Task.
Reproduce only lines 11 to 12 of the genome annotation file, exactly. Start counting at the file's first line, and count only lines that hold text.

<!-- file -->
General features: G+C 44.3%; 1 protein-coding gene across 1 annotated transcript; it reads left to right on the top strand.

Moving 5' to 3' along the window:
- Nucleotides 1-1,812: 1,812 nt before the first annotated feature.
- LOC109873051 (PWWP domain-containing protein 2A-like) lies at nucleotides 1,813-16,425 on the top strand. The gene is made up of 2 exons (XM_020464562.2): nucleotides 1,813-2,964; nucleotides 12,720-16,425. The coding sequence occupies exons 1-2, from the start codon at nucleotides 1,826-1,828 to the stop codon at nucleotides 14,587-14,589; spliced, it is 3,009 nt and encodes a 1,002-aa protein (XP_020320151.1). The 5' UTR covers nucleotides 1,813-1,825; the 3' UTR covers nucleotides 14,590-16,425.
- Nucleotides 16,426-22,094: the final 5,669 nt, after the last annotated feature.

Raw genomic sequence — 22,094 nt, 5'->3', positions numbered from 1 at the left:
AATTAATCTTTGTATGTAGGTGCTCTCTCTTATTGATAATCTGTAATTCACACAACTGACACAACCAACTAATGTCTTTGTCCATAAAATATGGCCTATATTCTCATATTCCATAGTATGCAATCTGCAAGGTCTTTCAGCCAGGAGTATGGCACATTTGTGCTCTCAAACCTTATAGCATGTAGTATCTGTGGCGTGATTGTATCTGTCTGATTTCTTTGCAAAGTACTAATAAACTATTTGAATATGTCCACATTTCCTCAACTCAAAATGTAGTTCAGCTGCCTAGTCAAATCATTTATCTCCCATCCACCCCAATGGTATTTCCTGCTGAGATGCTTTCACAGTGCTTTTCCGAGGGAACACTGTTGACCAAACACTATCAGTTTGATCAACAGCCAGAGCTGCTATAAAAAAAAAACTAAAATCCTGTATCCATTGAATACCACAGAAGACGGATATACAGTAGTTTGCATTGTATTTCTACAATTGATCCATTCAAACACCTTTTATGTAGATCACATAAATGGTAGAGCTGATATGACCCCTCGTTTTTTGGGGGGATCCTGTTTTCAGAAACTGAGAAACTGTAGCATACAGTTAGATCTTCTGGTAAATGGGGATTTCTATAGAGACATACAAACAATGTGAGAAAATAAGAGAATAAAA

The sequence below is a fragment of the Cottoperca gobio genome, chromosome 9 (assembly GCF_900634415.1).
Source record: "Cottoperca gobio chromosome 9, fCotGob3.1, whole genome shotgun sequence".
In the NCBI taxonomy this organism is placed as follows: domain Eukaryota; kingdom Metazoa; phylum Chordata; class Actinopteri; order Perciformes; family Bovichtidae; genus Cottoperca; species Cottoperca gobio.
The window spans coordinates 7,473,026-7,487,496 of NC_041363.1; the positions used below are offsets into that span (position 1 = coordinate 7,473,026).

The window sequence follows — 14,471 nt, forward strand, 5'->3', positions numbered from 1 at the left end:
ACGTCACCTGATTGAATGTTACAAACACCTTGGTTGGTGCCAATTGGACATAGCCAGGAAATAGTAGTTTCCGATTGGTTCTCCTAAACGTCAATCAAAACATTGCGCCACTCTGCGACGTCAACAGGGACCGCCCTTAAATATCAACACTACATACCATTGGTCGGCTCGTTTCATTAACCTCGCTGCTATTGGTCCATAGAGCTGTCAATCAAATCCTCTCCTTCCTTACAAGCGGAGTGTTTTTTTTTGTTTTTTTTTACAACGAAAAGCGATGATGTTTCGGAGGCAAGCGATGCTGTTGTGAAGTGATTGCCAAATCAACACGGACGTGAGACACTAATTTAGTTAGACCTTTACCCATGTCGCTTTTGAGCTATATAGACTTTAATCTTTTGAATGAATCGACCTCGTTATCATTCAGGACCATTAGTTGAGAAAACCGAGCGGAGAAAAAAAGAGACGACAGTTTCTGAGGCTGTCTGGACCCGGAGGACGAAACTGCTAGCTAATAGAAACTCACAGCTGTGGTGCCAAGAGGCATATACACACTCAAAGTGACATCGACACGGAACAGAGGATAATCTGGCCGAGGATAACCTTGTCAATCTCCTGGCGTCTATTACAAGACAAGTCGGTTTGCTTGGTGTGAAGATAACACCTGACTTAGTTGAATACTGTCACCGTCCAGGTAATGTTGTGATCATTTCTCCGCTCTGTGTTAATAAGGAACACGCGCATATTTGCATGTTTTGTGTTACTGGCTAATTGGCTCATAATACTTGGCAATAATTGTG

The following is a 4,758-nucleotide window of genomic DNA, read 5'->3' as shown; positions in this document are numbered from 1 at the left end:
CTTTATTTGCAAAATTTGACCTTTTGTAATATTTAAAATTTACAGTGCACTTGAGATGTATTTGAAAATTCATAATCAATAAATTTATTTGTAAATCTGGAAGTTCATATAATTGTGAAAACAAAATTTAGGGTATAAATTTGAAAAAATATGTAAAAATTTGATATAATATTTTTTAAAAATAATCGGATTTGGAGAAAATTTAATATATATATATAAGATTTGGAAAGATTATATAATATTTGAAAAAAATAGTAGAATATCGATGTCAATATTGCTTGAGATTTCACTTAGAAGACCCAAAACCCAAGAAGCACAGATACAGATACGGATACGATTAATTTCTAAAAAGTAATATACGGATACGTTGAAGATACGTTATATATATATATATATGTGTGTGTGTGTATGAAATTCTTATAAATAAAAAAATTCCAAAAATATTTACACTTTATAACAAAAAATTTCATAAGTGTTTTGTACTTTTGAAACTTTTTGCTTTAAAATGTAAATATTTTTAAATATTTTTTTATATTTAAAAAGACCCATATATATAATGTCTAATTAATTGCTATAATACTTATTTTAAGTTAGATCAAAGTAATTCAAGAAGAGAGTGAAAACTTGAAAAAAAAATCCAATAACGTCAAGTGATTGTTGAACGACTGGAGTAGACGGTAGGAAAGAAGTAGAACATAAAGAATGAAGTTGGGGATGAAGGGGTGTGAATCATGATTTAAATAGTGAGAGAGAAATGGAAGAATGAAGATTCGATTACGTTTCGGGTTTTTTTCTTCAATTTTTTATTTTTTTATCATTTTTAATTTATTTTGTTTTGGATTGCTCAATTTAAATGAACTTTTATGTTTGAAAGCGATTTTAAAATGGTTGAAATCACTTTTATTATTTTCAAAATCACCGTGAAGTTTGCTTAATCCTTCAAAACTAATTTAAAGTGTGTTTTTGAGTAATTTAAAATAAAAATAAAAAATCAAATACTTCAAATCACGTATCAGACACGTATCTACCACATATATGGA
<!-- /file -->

The window spans coordinates 7,473,026-7,487,496 of NC_041363.1; the positions used below are offsets into that span (position 1 = coordinate 7,473,026).

The window sequence follows — 14,471 nt, forward strand, 5'->3', positions numbered from 1 at the left end: